I am every smoker’s worst nightmare. As an ex-smoker myself – it was the 60s during my art college days, what can I say? – I now have little tolerance for smokers who whine about how tough it is to quit. Back when I finally decided to kick the stinky habit, before marrying David (my anti-smoking fiancé), we were still 20 years away from modern quit-smoking help. There were no nicotine patches or pills or gum or any program to help us. It was just white-knuckling cold turkey and hard candy all the way – what scientists call unaided smoking cessation.
But Australian research published this spring in the Public Library of Science Medicine now suggests that unaided cessation methods (cold turkey or gradually reducing before quitting) is actually the most successful way to quit after all, despite Big Pharma’s expensive campaigns to convince us why we need to buy their products if we really want to quit.
In fact, as with problem drinking, gambling, and narcotics use, population studies show consistently that up to three-quarters of smokers who permanently stop smoking do so without any form of assistance.
According to study authors Dr. Simon Chapman and Dr. Ross MacKenzie of the University of Sydney’s School of Public Health:
“Paradoxically, the tobacco control community treats this information as if it was somehow irresponsible or subversive and ignores the potential policy implications of studying self-quitters. Unassisted cessation is seldom emphasised in advice to smokers. We know of no campaigns that highlight the fact that most ex-smokers quit unaided even though hundreds of millions have done just that.”
Study authors also found that research literature is preoccupied with the difficulty of stopping. That’s why all smokers need to buy Big Pharma’s smoking cessation aids, right?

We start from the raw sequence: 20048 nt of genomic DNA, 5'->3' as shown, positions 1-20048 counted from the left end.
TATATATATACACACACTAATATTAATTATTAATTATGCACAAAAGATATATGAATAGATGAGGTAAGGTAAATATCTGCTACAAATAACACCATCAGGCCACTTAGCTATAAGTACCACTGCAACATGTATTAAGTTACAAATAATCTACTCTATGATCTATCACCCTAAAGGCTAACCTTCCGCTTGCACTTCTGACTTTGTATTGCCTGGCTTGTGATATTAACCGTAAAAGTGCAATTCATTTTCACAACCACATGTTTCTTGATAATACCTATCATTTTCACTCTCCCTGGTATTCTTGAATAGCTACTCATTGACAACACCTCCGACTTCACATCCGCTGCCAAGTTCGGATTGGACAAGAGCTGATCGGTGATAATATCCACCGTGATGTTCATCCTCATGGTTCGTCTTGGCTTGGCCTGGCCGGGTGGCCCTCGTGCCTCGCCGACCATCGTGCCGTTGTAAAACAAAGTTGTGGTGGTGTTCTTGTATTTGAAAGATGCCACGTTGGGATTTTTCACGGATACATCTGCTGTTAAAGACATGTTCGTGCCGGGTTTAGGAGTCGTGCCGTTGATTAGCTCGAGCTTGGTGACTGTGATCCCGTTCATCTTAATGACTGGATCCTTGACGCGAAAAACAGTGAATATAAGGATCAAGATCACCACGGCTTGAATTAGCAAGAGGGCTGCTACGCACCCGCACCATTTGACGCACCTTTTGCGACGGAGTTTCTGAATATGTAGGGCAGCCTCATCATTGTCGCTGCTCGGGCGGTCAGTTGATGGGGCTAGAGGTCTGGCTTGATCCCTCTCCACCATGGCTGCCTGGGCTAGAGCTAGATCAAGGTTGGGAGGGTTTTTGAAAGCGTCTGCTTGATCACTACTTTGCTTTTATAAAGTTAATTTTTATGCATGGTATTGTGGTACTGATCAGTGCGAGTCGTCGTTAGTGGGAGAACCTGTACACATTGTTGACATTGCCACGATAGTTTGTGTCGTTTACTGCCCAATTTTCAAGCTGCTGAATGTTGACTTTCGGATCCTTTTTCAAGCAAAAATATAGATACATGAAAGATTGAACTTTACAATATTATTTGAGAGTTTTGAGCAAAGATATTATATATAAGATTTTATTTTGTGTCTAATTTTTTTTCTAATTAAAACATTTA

Ironically, the Australian study reminds us that, in the rare literature that has bothered to even ask, many ex-smokers recall stopping as less traumatic than anticipated. For example, a large 1980s study of ex-smokers (before the advent of all this pharmacotherapy help) found that:
- 53% of ex-smokers said that quitting was “not at all difficult”
- 27% said it was “fairly difficult”
- only 20% found it “very difficult”
Research on cessation is dominated by ever-finely tuned accounts of how smokers trying to quit can be encouraged to do anything but go it alone —exactly the opposite of how a very large majority of ex-smokers have succeeded.
Finally, here’s a summary of the Australian research findings:
- Two-thirds to three-quarters of ex-smokers stop unaided. In contrast, the increasing medicalisation of smoking cessation implies that quitting must be pharmacologically or professionally mediated.
- Most published papers on this subject are studies or reviews of assisted cessation; very little research has been done on the success of self-quitting.
- Many assisted cessation studies, but few if any unassisted cessation studies, are funded by the very pharmaceutical companies who manufacture smoking cessation products.
- Health authorities should emphasise the positive message that the most successful method used by most ex-smokers is unassisted cessation.
Read the Australian study (published 2/09/10 in the Public Library of Science Medicine) called: The Global Research Neglect of Unassisted Smoking Cessation: Causes and Consequences
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